Let me ask you, what is the most important asset of your organisation?
Is it your technology? Your intellectual property? Your people?
I believe that an organisation’s most important asset is its culture.
Think about it, people come and go, technology is superseded, IP evolves, but your culture is constant and impacts all of these.
If you have a great culture you are more likely to attract and retain the best people. The right people will eventually find a path to success. When Dick Cooley took over as the CEO of Wells Fargo, he realised he could never understand the major changes that would follow from the imminent deregulation of the banking industry.
But, he reasoned that if he got the best and brightest people in the company, somehow together they would find a way to prevail. He was right. Warren Buffett subsequently called Wells Fargo’s executives “The best management team in the business,” and the company prospered.
Great companies focus on great culture and great people. They a disciplined in their recruitment process to clarify what skills the person needs, whether they have the will to do the job, and most importantly, whether they are the right fit for the organisation’s culture.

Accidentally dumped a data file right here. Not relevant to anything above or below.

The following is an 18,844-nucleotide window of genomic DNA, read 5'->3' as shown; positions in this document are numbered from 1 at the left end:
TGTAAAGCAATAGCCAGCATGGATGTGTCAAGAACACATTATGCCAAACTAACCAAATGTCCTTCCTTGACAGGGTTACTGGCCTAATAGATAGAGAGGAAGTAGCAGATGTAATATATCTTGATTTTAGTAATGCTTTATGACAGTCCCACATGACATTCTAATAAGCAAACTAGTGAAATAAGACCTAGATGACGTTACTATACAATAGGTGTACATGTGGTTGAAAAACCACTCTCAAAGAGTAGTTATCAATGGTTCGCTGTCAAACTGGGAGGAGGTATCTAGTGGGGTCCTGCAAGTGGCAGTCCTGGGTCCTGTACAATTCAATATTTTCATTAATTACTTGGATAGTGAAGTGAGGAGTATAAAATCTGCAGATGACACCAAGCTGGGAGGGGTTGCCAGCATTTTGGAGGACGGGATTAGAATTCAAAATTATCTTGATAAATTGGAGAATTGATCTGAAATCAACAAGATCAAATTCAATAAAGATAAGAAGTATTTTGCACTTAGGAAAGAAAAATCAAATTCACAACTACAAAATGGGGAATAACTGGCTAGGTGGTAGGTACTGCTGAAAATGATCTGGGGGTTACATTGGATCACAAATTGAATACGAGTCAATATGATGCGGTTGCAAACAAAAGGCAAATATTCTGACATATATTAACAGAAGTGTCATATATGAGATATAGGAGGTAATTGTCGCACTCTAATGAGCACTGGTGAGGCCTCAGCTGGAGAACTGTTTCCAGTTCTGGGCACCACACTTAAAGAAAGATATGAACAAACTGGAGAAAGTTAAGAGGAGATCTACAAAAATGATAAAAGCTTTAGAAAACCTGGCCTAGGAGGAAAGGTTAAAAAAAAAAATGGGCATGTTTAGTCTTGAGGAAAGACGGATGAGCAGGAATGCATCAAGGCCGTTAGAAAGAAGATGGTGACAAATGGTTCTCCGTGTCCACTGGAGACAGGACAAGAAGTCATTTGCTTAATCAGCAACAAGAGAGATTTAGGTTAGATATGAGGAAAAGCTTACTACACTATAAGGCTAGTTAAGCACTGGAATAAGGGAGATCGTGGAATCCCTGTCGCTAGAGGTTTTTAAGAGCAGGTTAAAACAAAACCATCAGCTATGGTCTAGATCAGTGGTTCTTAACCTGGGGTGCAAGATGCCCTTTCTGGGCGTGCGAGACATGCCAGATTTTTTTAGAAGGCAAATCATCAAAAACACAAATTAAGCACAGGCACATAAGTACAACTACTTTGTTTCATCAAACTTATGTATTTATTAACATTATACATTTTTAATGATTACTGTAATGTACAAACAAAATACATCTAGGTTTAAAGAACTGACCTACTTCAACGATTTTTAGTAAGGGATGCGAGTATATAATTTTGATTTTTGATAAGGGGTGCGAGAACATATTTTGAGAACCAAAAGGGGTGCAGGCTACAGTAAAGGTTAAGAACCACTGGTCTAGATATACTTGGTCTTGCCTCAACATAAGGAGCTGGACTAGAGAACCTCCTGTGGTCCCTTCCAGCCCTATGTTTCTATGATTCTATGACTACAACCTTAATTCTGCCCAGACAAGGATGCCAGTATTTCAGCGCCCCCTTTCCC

It can cost up to 400% of an annual salary to replace a skilled worker, so shortcutting the recruitment process and compromising on cultural fit is always as mistake.
When we want something, we are taught to visualise that thing, to focus on that image, until we have it.
There’s almost never a completely clean run.
Sometimes wonderful things take you by surprise, they open a new door.
Have you ever moved into a new house and seen something that needed fixing and thought “I’ll get on to that soon”?
Humans are tribal.
As humans we have an insatiable desire to explain untoward events so we can get on with solutions.
In any field, most of the rewards go to the top 5% of people.
I say please to Siri.
If a turkey were to assess the state of the world in early December, they would be forgiven for thinking all is well and that the farmer loves them.
We often compare today’s performance relative to yesterdays.